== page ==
Tiger Temple showdown set for Friday

National park officials announced they will seize all of the big cats from Kanchanaburi’s infamous “Tiger Temple” beginning Friday.

Despite asking for cooperation from the temple, the announcement publicized today sets the stage for another showdown between government agencies who for months have sparred with the facility’s monks and abbot over the legal status of hundreds of wild animals kept there, including at least 146 tigers.

“To manage the wildlife which rightfully belongs to the country, the Department of Wildlife and Plant Conservation has decided it will take the wild animals back and relocate them to a suitable habitat,” department chief Nipon Chotibarn said in a decree publicized today. “We would like you [President of the Tiger Temple] to inspect the animals with us and return them to the department at 10am on Friday, April 24.”

Just before the Songkran holiday, wildlife officials sent a clear signal they would soon move to remove the tigers months after allegations by the temple’s former veterinarian that at least two had gone missing and were possibly sold.

Those accusations in December seemed to provide the necessary cover for government intervention after years of reports from international wildlife organizations implicating the temple in trafficking the very animals it claimed to protect.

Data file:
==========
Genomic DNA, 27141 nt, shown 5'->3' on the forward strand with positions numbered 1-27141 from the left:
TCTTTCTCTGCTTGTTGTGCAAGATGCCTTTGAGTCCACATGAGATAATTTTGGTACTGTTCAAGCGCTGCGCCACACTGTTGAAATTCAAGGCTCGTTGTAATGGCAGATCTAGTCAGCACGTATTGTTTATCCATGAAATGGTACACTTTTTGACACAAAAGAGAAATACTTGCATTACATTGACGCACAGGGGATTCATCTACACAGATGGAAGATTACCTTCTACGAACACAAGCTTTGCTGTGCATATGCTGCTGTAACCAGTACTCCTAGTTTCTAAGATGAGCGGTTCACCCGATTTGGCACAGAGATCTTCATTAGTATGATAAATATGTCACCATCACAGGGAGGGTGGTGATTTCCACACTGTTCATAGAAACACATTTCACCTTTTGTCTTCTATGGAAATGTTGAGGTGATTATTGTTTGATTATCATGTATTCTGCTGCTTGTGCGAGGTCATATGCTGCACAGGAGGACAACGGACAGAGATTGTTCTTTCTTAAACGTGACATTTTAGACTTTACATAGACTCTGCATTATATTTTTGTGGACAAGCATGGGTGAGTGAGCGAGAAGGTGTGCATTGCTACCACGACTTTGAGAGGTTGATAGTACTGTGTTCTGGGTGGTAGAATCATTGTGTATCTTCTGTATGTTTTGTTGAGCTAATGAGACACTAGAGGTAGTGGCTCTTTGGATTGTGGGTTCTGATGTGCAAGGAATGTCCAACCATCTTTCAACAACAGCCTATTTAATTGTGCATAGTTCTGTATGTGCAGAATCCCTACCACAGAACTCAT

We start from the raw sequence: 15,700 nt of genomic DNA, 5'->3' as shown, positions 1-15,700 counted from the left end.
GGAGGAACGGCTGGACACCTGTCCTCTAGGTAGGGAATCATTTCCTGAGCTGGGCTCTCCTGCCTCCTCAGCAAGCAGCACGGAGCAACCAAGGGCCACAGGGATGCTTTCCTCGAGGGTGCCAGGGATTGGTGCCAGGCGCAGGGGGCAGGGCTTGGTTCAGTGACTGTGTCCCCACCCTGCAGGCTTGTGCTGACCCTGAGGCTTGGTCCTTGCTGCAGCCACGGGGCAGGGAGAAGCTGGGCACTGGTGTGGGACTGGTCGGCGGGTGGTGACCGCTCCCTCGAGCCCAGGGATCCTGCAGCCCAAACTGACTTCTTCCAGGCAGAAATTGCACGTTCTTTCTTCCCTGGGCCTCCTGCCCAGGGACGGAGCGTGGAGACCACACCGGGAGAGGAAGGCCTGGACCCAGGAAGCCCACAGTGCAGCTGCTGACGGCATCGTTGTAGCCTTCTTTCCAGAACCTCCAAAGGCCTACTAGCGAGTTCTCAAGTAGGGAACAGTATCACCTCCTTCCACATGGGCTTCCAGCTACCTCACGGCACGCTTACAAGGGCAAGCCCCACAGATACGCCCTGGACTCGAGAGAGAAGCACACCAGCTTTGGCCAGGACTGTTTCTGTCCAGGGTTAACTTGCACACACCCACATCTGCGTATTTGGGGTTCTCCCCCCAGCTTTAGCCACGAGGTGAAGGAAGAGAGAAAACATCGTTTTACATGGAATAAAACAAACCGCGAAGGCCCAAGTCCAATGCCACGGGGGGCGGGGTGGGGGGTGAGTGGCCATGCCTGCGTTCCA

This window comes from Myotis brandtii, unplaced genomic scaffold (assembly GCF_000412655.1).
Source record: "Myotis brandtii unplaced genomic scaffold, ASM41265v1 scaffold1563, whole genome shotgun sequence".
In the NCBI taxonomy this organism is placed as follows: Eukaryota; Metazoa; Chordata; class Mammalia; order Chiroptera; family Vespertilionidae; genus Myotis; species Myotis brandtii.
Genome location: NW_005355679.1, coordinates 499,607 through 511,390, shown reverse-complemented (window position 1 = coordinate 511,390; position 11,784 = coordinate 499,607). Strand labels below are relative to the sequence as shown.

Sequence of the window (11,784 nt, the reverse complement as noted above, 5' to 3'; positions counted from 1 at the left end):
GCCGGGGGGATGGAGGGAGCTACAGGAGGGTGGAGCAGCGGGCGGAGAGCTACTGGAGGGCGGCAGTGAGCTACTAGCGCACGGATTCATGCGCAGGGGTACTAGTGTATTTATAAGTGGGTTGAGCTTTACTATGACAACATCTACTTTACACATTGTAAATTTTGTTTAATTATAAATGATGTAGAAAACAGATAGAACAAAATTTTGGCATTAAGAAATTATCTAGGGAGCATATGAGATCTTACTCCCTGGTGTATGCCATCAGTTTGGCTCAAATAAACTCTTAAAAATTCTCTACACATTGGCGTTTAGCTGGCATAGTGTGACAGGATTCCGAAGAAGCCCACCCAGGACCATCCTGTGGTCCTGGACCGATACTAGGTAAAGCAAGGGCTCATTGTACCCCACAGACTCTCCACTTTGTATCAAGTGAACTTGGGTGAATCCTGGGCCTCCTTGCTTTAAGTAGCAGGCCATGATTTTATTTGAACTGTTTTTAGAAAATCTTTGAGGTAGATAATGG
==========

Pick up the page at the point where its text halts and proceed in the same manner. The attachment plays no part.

However the temple’s staff and coterie of monks, led by its abbot, pushed back against several raids which began in February, refusing to cooperate or provide access to the animals. Regardless, teams consisting of wildlife officials and the military seized hundreds of birds it said had been trafficked, and after a tense standoff, rescued several moon bears the temple didn’t hold papers for by sneaking them out with a crane.

Wildlife organizations have hailed the move, while facilities have been prepared to accommodate the animals at two centers in Ratchaburi province.

The temple, also known as Wat Pha Luang Ta Bua, opened two decades ago as a supposed sanctuary and has marketed itself to tourists as a conservation effort. It’s a popular destination for visitors to pay to touch the wild cats and pose for selfies with them. A previous attempt to shutter the temple under a previous administration failed due to resistance from the temple.

Photo: Wikimedia Commons


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